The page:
Distinctive features of modern fashion

The characteristics of modern fashion as distinguished from earlier fashion are: -

1. The Immense Number of Objects to which it Extends. - It touches cravats, umbrellas, walking-sticks, visitingcards, note-paper, toilet articles, docking horses' tails, the high check-rein, the pug, the exaggerated bulldog, the German poodle "raised under a bureau," "a dog-and-a-half long and half-a-dog high !"

2. The Uniformity of Fashion. - In the Renaissance period fashion was limited to a single city or class. Now it knows no territorial or class limits. There is only one fashion at a time. The women look to Paris, the men look to London. If the Prince of Wales forgets his watch and shows himself in his opera box with no chain, every watch chain in the house disappears by the close of the first act.

3. The Maddening Tempo of the Changes of Fashion. A wave of fashion passes downward through all ranks and outward to the rim of the Occident with ever greater speed. Hence the waves must be more frequent if the superiors are to differentiate themselves successfully, and

(107) so the pulsations are ever swifter. In ladies' fashions there are sometimes four or five changes in a season.

The rebellion against rebellion

But there are influences undermining this tyranny. People may conform to a fashion to assimilate themselves to the superior, or in order not to be conspicuous. The latter class change as tardily as they dare and as little as they can. Their influence, therefore, is against extravagances of style and against frequent changes. They are always on the rear slope of the wave dragging it down. Since the number of such people of independent judgment, good taste, and appreciation of health and comfort is increasing, they will in time outnumber the pace setters, conformists, and fashionables. Already we have dropped such irrational badges of social standing as feet pinching, nose-rings, labrets, check slits, flattened crania, and other mutilations. Choking collars, high heels, trains, and face painting[13] will likewise go. The plane of intelligence and good sense is rising. From 1855 to 1865 all the women, including as sweet women as ever lived, wore the crinoline. Twice since then its return has been decreed, and twice the monstrosity has been beaten back into limbo. Not that we are to look for any immediate let-up in social competition; but the growing body of independent people will reduce the instability, tyranny, extravagance, hideousness,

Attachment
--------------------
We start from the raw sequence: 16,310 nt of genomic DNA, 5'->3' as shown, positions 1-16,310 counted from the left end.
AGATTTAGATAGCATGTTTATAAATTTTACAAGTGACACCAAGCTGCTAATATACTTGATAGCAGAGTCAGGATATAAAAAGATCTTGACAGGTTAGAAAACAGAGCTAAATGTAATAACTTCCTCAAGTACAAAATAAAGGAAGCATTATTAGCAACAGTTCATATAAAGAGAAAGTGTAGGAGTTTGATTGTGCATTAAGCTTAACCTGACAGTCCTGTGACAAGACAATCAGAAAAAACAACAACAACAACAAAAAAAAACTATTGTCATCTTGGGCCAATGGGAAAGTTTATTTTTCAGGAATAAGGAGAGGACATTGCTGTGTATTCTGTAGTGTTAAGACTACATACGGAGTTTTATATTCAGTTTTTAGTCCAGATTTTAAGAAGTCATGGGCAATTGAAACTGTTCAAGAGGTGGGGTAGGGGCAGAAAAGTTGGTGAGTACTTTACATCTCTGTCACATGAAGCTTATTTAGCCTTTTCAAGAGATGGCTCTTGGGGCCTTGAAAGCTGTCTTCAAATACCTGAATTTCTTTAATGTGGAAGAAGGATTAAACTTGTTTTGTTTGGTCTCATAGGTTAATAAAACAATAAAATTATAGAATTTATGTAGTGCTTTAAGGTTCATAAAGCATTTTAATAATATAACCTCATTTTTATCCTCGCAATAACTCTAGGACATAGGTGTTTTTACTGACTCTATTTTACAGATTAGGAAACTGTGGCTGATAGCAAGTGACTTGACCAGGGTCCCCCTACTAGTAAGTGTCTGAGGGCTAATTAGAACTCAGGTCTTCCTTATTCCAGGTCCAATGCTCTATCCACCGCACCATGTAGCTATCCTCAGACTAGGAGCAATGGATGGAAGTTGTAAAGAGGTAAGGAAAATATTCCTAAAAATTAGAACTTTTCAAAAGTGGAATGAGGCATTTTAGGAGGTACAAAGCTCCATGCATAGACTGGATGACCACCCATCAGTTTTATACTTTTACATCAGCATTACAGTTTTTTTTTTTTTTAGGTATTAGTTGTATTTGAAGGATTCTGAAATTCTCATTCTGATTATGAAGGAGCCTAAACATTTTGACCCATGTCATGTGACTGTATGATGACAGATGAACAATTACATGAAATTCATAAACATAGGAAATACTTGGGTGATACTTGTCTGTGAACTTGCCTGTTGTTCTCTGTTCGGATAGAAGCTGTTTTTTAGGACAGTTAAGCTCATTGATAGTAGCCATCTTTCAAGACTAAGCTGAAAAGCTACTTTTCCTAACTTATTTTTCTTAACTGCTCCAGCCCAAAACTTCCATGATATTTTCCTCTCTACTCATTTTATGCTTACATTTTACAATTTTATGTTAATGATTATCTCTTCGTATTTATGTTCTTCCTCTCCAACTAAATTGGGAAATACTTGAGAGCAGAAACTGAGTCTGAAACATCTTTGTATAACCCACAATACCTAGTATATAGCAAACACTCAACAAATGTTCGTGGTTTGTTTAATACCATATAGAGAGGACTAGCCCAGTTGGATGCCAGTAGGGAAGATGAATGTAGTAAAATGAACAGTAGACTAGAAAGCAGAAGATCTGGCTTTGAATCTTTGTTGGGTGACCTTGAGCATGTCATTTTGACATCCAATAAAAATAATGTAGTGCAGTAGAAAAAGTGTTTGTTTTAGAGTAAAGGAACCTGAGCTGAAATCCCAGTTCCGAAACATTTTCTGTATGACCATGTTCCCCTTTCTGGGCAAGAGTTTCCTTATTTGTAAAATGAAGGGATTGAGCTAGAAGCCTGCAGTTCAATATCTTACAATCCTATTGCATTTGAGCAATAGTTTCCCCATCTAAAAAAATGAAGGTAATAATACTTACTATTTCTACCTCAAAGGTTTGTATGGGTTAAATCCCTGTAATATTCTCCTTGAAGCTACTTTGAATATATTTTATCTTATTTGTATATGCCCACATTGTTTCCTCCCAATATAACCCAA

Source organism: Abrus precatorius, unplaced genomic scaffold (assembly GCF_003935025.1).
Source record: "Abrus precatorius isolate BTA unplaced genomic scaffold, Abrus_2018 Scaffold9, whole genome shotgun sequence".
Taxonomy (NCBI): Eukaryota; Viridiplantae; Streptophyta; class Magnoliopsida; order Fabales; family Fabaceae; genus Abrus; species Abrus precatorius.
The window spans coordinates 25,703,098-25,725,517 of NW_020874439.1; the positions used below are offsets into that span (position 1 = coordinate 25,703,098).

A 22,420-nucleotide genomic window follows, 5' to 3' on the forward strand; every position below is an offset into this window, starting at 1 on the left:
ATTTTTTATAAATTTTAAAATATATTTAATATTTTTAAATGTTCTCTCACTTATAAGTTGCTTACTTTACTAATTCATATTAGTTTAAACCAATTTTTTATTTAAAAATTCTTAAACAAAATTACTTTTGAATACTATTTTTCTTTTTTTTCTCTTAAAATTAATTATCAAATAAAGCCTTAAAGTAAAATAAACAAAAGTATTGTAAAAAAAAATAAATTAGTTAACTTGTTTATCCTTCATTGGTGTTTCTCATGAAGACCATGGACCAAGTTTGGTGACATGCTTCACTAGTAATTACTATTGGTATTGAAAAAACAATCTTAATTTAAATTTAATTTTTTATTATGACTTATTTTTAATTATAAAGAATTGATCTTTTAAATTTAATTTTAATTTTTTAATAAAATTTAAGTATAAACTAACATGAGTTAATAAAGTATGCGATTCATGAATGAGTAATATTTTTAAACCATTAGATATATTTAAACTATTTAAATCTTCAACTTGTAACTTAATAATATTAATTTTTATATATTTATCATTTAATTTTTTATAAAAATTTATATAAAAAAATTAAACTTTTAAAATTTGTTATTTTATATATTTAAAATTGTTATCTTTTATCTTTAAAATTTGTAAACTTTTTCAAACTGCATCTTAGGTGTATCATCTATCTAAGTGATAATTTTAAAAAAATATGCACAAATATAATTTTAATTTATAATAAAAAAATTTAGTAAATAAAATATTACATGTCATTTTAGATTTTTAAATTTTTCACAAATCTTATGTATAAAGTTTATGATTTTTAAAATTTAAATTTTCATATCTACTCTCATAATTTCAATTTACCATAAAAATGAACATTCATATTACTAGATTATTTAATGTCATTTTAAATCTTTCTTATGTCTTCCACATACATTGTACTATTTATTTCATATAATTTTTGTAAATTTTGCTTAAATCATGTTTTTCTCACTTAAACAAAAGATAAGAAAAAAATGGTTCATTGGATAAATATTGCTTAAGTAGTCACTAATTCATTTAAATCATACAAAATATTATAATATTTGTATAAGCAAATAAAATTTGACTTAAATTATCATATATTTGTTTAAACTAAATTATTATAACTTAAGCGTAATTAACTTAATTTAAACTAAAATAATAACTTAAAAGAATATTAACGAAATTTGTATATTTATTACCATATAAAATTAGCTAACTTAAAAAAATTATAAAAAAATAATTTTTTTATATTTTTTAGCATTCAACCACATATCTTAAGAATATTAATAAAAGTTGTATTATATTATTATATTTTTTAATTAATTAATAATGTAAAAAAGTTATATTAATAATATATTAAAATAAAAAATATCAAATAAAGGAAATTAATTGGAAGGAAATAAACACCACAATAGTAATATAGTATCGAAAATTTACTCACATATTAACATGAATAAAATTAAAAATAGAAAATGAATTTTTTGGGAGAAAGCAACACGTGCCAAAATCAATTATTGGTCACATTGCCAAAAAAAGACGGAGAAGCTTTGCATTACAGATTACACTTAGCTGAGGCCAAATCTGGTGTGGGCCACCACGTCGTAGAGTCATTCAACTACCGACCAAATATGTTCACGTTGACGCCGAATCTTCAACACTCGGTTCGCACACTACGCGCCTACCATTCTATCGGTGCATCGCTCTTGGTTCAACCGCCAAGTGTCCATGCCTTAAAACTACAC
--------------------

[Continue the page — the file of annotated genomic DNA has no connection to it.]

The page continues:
(108) and irrationality of fashion, and thus cause social distinc. tion to be sought and won in other ways. A growing loathing for allotting social esteem according to purely factitious and superficial tests and an increasing respect for achievement and inner worth will blunt the keenness of the struggle for external conformity. It is not to be forgotten that up to the nineteenth century men were more slaves of fashion than women. They were emancipated by the democratic movement, which broke the back of male fashionableness by inducing the upper classes to accept the plain frock-coat of the bourgeoisie.

Liberalization of costume

Much can be done by association in dress reform. By cooperating radicals can keep one another in courage and countenance. The growing resort to athletics by women accustoms to unconventional and comfortable costume for gymnasium, tennis, rowing, cycling, and bathing, and thereby narrows the sway of fashion. The male competition that must be sustained by business and professional women also compels the rationalizing of dress. Reform will probably come, not by the general adoption of some costume in flat contrast to fashionable apparel, but by adding to the number of occasions on which rational costumes already devised may be worn.


Fashion springs from the desire to individualize one's self from one's fellows.

It consists of a succession of planes in respect to some feature or features of consumption.

It embraces two distinct processes - imitation and differentiation.

Fashion does not appear in a caste society and may be restrained by sumptuary regulations.

Democracy, when it is materialistic in spirit, stimulates competi. tion along the line of fashion.


Conformity to the fashionable style is more prompt and general than formerly, and the changes of fashion are more frequent.

The growth of intelligence causes the desire for self -individualization to seek satisfaction in other ways than fashion.


1. Trace in detail the route by which a Parisian style reaches our neighbors.

2. Why do all fashions tend to the extreme?

3. Who are more responsible for fashion absurdities-the women who wear them or the men who are pleased by them?